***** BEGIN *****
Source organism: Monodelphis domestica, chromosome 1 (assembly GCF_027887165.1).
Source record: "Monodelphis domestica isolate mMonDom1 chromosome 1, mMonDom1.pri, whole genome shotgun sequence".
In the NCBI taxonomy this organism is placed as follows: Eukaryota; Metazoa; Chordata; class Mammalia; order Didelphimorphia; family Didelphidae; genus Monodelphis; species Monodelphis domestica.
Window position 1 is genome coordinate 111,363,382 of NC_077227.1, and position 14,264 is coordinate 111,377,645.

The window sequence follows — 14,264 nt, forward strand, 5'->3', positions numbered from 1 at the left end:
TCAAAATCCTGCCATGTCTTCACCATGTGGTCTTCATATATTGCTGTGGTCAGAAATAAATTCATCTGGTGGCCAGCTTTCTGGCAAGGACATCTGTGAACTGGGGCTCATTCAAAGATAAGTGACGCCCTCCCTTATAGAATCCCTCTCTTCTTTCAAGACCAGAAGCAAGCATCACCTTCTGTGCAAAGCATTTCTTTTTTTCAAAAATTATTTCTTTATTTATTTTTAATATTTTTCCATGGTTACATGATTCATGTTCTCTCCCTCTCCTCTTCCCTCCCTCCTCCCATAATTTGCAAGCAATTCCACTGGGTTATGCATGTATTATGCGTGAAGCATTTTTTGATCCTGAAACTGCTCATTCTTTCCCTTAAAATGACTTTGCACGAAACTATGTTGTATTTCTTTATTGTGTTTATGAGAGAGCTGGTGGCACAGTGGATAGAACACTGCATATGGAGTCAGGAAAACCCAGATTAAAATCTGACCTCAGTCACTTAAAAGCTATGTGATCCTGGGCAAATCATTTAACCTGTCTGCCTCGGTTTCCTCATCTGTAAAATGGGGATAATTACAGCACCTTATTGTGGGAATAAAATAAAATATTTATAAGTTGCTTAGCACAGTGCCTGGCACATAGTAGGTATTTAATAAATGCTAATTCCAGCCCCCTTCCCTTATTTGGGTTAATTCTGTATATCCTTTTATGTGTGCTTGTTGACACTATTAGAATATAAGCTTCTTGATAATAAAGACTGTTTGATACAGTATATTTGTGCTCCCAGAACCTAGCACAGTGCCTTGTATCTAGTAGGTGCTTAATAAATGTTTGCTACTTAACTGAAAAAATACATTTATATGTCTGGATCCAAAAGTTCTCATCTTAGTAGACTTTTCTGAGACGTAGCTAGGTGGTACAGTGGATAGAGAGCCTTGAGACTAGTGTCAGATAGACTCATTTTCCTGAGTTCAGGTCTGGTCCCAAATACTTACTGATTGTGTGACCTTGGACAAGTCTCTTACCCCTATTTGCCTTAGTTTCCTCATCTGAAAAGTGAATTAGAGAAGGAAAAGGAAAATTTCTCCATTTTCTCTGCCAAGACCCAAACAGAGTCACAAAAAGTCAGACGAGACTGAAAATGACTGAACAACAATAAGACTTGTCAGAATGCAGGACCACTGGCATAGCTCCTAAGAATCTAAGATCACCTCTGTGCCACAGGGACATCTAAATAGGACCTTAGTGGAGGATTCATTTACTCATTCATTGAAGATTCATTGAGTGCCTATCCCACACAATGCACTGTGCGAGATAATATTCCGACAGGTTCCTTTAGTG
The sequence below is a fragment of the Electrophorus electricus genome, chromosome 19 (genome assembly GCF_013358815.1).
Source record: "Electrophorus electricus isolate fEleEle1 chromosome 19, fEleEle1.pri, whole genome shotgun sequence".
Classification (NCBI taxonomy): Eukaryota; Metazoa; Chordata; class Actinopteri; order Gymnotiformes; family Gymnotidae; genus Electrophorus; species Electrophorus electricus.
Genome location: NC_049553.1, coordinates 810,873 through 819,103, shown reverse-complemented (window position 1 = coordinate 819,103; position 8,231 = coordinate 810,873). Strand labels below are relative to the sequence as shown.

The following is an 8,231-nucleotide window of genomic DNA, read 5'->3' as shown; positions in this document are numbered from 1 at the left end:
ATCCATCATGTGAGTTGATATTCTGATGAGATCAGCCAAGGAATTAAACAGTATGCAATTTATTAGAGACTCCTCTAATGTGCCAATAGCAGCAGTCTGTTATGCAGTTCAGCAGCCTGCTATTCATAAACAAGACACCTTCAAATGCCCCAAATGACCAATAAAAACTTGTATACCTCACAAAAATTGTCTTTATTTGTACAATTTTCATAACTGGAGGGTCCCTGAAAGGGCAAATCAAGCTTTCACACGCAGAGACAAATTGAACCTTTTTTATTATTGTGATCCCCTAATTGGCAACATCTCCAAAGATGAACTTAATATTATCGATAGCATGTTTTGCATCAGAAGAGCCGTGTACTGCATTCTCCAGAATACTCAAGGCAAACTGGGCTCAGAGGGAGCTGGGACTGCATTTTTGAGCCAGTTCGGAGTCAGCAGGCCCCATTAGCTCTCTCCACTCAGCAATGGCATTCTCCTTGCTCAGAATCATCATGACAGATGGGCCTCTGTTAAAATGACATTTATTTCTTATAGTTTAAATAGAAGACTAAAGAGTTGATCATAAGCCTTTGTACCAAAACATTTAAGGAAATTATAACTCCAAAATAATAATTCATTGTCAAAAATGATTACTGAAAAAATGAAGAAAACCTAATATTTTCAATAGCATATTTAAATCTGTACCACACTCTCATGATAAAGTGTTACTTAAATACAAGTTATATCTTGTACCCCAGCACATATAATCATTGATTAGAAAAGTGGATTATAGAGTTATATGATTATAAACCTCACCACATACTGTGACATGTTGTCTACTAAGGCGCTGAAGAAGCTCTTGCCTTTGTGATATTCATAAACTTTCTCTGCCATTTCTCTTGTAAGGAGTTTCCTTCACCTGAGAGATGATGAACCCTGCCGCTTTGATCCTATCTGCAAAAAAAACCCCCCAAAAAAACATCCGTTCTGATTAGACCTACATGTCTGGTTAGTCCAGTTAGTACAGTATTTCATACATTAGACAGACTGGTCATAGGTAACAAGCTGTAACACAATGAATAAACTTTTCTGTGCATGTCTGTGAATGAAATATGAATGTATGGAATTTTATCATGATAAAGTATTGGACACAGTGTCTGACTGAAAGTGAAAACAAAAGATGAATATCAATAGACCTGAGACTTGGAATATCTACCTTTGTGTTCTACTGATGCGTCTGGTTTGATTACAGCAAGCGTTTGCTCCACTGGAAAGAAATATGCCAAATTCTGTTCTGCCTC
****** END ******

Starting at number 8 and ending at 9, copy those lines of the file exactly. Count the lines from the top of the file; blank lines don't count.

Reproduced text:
Source record: "Electrophorus electricus isolate fEleEle1 chromosome 19, fEleEle1.pri, whole genome shotgun sequence".
Classification (NCBI taxonomy): Eukaryota; Metazoa; Chordata; class Actinopteri; order Gymnotiformes; family Gymnotidae; genus Electrophorus; species Electrophorus electricus.